A boar is knocked aside in this collision of wild, raw power.

A boar is knocked aside in this collision of wild, raw power.

 

Formidable jaws and sharp tushes are used with effectiveness.

Formidable jaws and sharp tushes are used with effectiveness.

 

Like two monsters from prehistoric  times, the two boars refuse to back away from the fight.

Like two monsters from prehistoric times, the two boars refuse to back away from the fight.

 

Finally, one of the boars gives ground and ambles away, watched attentively by the other.

Finally, one of the boars gives ground and ambles away, watched attentively by the other.

 

To the victor the spoils!! The alpha boar suspects my presence to be a threat and, flush with victory, tests the wind for evidence of another contender.

To the victor the spoils!! The alpha boar suspects my presence to be a threat and, flush with victory, tests the wind for evidence of another contender.

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Published in: on March 22, 2009 at 4:22 am  Comments (9)  

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9 CommentsLeave a comment

  1. Very nice set of images with great lighting. It appears the young guy one won based upon the ears.
    Looking forward to seeing the series in a future book. Thank you for sharing.
    Tom

  2. I’m impressed! It’s tough to get anywhere near a feral hog much less two wild boars. Excellent job!

  3. Wyman–great shots! thanks.
    Sue Moss

  4. Great job Wyman! I think I have their cousins out at my place. I’ll try to get some shots of, or at them in a week or so.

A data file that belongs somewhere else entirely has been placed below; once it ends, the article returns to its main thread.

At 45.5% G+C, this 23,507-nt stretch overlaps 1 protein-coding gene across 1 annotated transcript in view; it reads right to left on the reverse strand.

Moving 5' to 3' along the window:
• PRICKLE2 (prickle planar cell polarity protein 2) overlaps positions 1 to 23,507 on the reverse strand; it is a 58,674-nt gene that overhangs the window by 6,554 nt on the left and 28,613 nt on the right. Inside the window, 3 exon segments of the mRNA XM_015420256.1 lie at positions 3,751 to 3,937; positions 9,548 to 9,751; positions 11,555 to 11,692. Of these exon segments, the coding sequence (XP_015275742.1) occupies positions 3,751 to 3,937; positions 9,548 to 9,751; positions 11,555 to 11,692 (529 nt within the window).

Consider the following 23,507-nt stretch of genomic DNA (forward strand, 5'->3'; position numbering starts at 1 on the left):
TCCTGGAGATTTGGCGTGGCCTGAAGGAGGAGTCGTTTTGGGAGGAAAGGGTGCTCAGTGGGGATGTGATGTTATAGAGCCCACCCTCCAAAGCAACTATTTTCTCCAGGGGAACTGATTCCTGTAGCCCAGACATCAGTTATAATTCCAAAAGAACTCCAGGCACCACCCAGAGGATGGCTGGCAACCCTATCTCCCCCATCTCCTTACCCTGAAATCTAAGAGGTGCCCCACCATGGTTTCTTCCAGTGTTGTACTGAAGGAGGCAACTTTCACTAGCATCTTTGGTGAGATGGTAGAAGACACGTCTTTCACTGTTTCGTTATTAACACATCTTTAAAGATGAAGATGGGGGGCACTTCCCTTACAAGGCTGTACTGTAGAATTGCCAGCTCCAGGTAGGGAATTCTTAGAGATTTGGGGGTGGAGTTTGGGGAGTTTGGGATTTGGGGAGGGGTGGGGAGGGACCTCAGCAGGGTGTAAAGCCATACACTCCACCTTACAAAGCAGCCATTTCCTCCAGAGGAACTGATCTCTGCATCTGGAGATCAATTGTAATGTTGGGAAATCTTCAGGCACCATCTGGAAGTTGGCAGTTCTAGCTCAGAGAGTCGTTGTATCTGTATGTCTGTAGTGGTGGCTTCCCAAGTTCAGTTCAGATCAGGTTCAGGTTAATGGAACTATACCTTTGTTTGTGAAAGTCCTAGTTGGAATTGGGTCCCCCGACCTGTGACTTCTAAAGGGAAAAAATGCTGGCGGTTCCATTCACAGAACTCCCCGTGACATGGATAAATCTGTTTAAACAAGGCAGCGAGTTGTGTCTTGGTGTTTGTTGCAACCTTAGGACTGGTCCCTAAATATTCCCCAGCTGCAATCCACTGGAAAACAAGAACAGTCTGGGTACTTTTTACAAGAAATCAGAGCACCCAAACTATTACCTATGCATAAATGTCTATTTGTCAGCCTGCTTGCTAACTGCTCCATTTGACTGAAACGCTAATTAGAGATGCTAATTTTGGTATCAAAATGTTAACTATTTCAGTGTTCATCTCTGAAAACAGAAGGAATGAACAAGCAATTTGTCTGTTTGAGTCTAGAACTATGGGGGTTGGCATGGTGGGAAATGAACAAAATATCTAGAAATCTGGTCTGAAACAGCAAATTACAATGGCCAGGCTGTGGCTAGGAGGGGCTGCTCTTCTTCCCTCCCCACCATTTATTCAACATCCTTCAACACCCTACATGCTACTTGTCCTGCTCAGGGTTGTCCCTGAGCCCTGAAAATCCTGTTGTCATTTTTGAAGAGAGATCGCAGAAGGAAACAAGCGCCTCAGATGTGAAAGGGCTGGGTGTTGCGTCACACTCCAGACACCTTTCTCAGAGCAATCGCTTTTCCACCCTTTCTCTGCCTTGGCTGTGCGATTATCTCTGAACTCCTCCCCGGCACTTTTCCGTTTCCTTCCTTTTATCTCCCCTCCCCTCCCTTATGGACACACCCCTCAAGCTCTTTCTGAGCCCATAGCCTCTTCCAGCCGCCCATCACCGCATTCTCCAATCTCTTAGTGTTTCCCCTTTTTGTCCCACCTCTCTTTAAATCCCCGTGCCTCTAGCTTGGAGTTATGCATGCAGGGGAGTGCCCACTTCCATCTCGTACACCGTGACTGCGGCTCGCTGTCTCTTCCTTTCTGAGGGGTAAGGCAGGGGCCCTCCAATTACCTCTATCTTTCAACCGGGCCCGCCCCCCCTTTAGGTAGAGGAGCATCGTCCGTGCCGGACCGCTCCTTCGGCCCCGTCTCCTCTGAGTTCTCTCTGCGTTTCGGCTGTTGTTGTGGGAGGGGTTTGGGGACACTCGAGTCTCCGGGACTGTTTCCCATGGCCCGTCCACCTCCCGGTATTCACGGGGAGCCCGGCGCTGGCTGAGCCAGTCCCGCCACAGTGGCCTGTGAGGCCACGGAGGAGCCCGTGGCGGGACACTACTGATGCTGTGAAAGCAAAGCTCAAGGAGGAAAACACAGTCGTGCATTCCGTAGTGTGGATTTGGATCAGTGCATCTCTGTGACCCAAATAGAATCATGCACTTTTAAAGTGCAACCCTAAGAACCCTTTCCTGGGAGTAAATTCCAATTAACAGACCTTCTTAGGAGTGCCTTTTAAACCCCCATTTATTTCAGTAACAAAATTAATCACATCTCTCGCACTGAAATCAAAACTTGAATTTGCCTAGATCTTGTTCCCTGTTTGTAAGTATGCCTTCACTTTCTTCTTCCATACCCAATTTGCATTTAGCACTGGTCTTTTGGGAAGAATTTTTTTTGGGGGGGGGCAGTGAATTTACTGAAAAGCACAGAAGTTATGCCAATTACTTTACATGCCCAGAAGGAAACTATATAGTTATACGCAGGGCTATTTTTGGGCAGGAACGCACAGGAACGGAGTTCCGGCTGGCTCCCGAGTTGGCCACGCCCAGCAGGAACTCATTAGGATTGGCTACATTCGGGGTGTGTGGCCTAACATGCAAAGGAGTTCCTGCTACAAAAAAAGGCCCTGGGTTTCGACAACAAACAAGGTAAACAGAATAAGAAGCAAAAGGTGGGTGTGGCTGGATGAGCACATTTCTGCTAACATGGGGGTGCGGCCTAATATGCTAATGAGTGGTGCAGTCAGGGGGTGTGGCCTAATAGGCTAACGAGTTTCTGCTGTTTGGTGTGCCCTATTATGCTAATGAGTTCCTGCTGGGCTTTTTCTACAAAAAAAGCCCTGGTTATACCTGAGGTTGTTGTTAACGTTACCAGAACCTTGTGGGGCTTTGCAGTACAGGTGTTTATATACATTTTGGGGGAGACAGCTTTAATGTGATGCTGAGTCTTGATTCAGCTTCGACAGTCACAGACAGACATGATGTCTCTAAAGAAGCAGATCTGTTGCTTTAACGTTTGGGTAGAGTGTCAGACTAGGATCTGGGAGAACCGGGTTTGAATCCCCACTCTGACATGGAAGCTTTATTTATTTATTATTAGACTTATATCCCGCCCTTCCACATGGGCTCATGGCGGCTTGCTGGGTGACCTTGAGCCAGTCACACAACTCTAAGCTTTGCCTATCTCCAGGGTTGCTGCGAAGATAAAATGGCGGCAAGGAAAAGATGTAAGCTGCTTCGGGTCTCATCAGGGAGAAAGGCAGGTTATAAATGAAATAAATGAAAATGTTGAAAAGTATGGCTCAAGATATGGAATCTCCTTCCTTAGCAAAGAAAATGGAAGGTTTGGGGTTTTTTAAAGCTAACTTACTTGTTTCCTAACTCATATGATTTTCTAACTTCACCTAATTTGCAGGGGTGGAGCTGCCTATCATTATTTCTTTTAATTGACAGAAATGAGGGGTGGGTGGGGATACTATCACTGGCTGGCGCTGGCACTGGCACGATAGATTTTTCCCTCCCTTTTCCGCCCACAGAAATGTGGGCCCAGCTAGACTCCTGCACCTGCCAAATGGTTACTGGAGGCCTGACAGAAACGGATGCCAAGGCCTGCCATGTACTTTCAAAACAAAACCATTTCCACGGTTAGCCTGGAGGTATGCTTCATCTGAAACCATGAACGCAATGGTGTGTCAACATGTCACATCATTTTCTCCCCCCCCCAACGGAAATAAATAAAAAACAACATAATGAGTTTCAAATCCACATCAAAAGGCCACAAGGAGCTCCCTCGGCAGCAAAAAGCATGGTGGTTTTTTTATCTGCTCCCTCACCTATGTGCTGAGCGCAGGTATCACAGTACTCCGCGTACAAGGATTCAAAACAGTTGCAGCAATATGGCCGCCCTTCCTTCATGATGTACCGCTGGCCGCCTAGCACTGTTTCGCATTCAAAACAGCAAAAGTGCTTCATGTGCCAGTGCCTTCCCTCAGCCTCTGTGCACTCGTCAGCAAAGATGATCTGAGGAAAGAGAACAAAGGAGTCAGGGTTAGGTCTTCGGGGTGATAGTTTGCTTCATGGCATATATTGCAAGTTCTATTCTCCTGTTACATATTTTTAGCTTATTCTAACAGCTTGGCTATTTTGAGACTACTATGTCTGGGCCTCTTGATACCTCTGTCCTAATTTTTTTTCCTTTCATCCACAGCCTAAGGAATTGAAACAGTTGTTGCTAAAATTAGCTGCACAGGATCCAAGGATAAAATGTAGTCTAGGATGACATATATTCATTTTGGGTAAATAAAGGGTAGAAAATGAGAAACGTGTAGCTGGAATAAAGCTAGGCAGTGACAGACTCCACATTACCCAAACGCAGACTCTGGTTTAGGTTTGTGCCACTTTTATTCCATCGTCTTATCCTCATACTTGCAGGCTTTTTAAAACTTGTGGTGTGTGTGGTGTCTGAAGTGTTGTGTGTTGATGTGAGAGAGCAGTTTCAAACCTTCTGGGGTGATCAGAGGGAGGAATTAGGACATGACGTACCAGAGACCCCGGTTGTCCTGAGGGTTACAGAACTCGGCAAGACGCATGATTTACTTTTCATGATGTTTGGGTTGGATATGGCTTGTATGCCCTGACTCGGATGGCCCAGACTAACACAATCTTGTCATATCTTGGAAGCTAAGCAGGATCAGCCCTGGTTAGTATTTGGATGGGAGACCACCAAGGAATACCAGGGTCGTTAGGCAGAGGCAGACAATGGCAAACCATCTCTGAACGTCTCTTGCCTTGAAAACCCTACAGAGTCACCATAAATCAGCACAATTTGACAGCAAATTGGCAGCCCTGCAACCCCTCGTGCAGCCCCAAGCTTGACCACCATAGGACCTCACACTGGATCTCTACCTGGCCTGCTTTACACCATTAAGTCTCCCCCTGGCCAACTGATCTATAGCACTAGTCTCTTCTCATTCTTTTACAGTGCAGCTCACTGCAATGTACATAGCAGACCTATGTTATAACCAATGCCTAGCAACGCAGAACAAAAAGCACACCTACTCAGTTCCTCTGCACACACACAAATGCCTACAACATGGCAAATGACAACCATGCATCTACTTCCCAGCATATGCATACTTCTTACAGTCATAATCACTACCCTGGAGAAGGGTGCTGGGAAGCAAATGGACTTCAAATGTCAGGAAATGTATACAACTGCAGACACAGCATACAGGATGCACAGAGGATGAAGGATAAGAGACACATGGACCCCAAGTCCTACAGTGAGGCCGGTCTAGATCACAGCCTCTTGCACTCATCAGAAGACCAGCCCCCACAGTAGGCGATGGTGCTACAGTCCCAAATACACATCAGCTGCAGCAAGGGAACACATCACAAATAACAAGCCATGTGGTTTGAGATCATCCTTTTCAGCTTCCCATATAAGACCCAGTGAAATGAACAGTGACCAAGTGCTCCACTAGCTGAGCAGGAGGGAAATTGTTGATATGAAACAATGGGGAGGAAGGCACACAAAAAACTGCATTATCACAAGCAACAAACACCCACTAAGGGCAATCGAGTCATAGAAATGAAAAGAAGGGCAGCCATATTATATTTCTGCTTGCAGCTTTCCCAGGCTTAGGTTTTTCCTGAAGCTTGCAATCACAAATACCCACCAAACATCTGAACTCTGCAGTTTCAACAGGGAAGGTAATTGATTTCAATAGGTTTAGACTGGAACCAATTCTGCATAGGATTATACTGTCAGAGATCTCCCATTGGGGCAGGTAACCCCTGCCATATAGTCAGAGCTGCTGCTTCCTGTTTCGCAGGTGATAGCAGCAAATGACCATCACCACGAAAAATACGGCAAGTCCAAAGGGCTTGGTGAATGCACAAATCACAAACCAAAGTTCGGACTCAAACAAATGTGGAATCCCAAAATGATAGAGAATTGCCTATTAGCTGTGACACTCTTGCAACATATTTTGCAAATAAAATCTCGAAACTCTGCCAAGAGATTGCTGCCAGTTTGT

Michael

  5. “I would rather be lucky than good”
    That’s my philosophy, and the only one that makes sense to friends and guests when they meet my beautiful bride (Lord I hope she’s reading :))
    Incredible pictures Wyman!
    Having legged my fair share of those in the past, I’m now content to view them from the safety of my office and playing Marlin Perkins to your Jim Fowler.

    Gregg

  6. Wyman- you never seize to amaze me with your photography. I’m privileged to have taken classes from you and every time I look on to your blog, I become inspired to shoot with the philosophy you’ve taught us in class! Awesome photos!

  7. Well all I have to say is your Lucky & Good… well actually GREAT!! And thats why you are Wymie!!!! Dad loved these photos! Its so amazing how they tell the whole story themselves!!!

  8. Thanks for sharing the knowledge and luck. Your work is inspiring.

  9. Your site is pretty cool to me and your topics are very relevant. I was browsing around and came across something you might find interesting. I was guilty of 3 of them with my sites. “99% of website managers are doing these 5 mistakes”. http://bit.ly/tSmwZA You will be suprised how simple they are to fix.